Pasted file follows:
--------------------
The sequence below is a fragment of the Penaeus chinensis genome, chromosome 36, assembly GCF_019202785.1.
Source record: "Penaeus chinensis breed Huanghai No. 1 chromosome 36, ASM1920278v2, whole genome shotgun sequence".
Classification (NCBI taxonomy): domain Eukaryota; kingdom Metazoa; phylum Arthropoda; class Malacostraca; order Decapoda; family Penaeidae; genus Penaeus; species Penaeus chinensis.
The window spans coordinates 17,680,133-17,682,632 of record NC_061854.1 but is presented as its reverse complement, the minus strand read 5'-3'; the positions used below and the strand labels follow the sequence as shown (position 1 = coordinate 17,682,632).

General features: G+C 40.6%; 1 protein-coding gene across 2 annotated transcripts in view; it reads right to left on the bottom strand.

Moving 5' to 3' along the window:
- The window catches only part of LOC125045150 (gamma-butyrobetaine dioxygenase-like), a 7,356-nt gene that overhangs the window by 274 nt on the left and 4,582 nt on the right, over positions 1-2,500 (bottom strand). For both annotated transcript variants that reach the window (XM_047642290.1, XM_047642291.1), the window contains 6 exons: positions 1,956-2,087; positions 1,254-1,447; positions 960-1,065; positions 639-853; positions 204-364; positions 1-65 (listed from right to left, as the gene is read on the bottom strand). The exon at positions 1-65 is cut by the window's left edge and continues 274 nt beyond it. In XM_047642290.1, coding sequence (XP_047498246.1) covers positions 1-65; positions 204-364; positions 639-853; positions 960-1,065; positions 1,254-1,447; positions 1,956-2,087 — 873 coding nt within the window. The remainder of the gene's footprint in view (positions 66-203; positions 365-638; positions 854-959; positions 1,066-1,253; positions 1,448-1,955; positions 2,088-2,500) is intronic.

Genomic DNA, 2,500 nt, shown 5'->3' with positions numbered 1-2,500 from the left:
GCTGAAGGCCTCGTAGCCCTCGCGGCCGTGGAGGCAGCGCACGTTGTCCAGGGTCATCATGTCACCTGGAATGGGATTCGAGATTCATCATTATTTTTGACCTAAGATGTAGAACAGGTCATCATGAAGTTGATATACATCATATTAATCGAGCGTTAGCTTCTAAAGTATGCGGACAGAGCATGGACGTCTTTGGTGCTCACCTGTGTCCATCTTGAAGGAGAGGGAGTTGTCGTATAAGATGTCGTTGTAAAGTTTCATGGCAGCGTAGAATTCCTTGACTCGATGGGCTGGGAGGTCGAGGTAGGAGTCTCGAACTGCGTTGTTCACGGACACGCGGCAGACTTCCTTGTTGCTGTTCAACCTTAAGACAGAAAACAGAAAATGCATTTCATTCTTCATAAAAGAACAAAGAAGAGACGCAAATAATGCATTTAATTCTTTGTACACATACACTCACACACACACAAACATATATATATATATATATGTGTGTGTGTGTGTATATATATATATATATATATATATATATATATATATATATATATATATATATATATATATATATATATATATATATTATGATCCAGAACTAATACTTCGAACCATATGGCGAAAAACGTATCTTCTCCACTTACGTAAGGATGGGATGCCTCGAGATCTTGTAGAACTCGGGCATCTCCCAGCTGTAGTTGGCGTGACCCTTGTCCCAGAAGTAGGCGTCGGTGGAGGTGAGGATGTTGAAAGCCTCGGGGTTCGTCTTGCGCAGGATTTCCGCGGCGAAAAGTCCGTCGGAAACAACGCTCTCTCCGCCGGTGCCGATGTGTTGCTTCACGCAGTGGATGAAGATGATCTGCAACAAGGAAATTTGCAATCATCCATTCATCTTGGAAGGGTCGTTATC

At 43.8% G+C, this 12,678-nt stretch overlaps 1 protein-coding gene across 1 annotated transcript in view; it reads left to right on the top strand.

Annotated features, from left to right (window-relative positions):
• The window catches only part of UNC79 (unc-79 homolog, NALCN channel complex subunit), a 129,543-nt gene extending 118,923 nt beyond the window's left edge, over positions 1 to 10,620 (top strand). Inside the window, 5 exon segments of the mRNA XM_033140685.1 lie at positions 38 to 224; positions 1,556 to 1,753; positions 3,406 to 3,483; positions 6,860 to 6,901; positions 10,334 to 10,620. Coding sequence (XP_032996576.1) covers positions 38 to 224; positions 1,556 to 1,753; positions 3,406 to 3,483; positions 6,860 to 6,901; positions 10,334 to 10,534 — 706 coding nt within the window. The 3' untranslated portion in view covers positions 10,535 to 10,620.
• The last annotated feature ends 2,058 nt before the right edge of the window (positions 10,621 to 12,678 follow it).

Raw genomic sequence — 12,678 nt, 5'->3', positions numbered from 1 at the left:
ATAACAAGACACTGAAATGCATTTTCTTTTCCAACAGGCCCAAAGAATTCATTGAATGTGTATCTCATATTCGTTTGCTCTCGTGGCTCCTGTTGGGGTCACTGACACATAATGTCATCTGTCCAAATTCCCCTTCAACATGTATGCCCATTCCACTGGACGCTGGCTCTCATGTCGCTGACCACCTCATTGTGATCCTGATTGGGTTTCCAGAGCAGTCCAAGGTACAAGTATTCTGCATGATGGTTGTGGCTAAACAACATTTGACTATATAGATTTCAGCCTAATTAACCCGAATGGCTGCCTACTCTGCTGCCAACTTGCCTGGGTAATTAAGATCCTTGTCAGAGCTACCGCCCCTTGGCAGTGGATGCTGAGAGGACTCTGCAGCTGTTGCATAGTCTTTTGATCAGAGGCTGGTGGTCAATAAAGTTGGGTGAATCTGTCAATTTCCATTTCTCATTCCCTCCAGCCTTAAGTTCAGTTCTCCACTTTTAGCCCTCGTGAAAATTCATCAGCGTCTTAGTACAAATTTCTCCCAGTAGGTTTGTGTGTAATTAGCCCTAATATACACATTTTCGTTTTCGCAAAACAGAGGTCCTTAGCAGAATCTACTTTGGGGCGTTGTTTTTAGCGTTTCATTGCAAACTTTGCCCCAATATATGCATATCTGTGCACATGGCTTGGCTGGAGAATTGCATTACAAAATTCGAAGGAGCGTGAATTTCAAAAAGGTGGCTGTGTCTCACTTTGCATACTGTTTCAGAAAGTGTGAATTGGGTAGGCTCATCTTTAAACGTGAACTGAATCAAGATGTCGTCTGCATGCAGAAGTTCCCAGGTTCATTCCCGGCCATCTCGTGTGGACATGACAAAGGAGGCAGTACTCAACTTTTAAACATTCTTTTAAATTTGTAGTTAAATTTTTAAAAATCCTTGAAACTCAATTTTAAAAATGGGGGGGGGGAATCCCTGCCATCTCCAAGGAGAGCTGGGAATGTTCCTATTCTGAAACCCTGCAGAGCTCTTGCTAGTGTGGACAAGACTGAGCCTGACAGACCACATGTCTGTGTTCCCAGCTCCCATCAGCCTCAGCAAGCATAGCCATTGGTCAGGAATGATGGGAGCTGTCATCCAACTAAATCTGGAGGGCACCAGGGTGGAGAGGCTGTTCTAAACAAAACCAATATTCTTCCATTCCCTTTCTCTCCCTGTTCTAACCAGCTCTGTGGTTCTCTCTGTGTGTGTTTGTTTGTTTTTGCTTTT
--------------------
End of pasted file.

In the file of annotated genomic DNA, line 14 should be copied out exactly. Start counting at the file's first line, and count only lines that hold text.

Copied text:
Raw genomic sequence — 12,678 nt, 5'->3', positions numbered from 1 at the left: